One of the first immediately noticeable uses for an Android device is as a tool. Before all the games, keyboards, and productivity apps, people were finding ways to use their Android devices as a tool to make every day life easier and it’s still among the best reasons to own a smartphone. In this roundup, we’ll look at the best Android tools and utility apps.
[Price: Free with in app purchases]
First on our list is AppLock. This nifty security app helps you lock up the various parts of your device so that snoops, thieves, or curious kids can’t get to them. With it you can lock up content like SMS, contacts, Facebook, photo gallery, Google Play Store, settings, and calls. As the name implies, you can also lock up pretty much any app as well. There are several options available to lock up everything and it’s a great way to keep your phone private without having to relay on a lock screen lock.
Clean Master is an intensely popular application that is actually really useful. Whenever you install an Android app, it creates its own folder and leaves its data laying around. When you uninstall it, that data doesn’t necessarily go with it. Clean Master can help by finding and deleting that extra crap left behind by other apps. There’s also a built in app manager, task manager, and bare bones antivirus for those who would like to get all of those features in one place.
[Price: Free / $1.59]
There are plenty of flashlight apps out there but all pretty much do the same thing which is either light up your screen white so you can use it as a flashlight or activate your LED flash so you can use that as a flashlight. DashLight has an app, a widget for your homescreen, and DashClock Widget support so you can access your camera on your lock screen if you have that set up. It’s permission friendly and it’s a solid option.
GasBuddy is a helpful application that keeps you appraised of the gas prices in your area. This is incredibly helpful when you’re looking for the cheapest gas in your area. It’s also great for people taking road trips and need to find gas stations on their route. The interface is simple and the information is crowd sourced so if you find a gas station with the wrong price listed, you can change it to make it right for the next group of people. It’s also totally free.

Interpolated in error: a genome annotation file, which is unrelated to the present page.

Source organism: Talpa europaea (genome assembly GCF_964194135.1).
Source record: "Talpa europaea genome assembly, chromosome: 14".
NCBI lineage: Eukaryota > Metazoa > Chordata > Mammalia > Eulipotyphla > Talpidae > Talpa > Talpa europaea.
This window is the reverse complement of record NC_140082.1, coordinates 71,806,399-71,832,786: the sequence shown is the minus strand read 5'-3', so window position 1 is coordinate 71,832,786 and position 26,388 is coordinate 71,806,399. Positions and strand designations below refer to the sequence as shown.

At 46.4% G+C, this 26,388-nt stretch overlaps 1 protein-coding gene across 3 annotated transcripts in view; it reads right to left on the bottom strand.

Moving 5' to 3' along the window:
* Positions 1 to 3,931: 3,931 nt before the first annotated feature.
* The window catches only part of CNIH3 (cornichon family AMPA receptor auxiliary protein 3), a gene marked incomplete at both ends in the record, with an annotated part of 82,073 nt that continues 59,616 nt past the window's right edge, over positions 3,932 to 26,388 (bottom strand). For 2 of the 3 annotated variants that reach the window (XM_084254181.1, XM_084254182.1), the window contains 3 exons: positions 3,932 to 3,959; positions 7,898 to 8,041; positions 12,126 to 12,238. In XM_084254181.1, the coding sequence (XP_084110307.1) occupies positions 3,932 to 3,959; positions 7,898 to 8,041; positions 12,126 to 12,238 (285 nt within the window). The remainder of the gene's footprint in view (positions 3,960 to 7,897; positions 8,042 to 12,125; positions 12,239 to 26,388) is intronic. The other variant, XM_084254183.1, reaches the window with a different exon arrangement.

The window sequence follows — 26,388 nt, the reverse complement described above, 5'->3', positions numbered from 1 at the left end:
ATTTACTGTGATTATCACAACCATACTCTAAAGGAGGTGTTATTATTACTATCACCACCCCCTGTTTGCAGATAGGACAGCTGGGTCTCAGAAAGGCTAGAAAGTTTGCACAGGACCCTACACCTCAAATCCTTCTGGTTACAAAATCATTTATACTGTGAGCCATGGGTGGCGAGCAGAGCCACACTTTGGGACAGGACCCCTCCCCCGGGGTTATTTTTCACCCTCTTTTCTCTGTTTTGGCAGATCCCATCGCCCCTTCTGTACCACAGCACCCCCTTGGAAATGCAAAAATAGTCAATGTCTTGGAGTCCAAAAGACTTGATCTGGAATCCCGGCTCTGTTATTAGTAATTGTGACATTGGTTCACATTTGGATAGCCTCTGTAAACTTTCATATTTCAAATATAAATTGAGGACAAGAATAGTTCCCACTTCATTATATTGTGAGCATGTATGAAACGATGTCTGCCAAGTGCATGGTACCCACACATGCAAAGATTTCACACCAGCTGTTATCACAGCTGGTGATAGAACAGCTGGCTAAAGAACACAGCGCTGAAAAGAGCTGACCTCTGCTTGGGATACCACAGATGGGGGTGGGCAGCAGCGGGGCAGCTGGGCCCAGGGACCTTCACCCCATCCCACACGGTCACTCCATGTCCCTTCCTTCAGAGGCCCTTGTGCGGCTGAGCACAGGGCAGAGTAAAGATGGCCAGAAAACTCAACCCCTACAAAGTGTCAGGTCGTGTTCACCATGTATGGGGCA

Google Goggles is an underrated tool that pretty much everyone could use. Some very basic uses include reading barcodes and QR codes which we’ve seen increase in number over the years. You can also use it to look at things like landmarks, artwork, and other media and products to help you figure out what it is. It’s not an everyday use kind of thing but it’s definitely something worth keeping in the app drawer for emergencies.
Google Translate is the best translation app hands down. With it you can type in words and have them translated on the fly. You can also have it set to voice mode and it will translate spoken word in real time which can be very helpful for travelers on the go. The latest feature to get baked into Google Translate is the ability to point your camera at foreign text and have it translated. This is great for travelers and it’s good for local events like going out to eat at that fancy foreign restaurant with the menus you can’t read. It’s worth having in the app drawer all the time.
Guitar Tuner Free
[Price: Free with in app purchases]
One of the more creative uses for your Android device is using it to tune instruments. Despite its name, Guitar Tuner Free tunes more than just guitars. It includes support for bass, ukulele, and many, many others. It also has alternative tunings such as drop d, open, and even custom tuning. There is also a built in metronome for practice, noise cancellation so you can tune in a crowded room, and there are even games to learn guitar chords. It’s a complete package for many musicians.
[Price: Free / $4.99]
Helium is a great app because it’s the only really good non-root solution for backing up your applications. It’s a more work than if you’ve got something like Titanium Backup but Titanium Backup requires root and this does not. The free version lets you backup your apps to your SD card (where applicable) and computer while the paid version lets you upload backups to Google Drive, Dropbox, and Box.com. Everyone should have backups of their apps ready just in case and that makes this a must have application.
Smart Tools is an older app but has been updated over the years and still remains a great tool to have. Within the app you’ll find methods to measure things like length, angle, slope, distance, height, and width. You’ll also have a compass, level meter, flashlight, mirror, and unit converter. It’s a great all in one package that includes 16 different tools in all. You can also download any tool individually for free by checking out the developer page.
Valet is a free app that helps you find where you parked your car. It uses Google Play Services Location API and keeps everything very simple to help you find your car. It can be used for a number of cases including getting lost in the mall parking lot, setting a parking timer (built in) to avoid getting a ticket, and you can even set street sweeping reminders to get your car out of the way. It’s free and it’s solid.
If we missed any great Android tools and utility apps, let us know in the comments below! There are also plenty of tools we didn’t cover, such as file browsers, flashlights, and more. To see individual lists for those, click the complete list link below to see all of our app lists!
To see our complete list of Android apps and games lists, click here!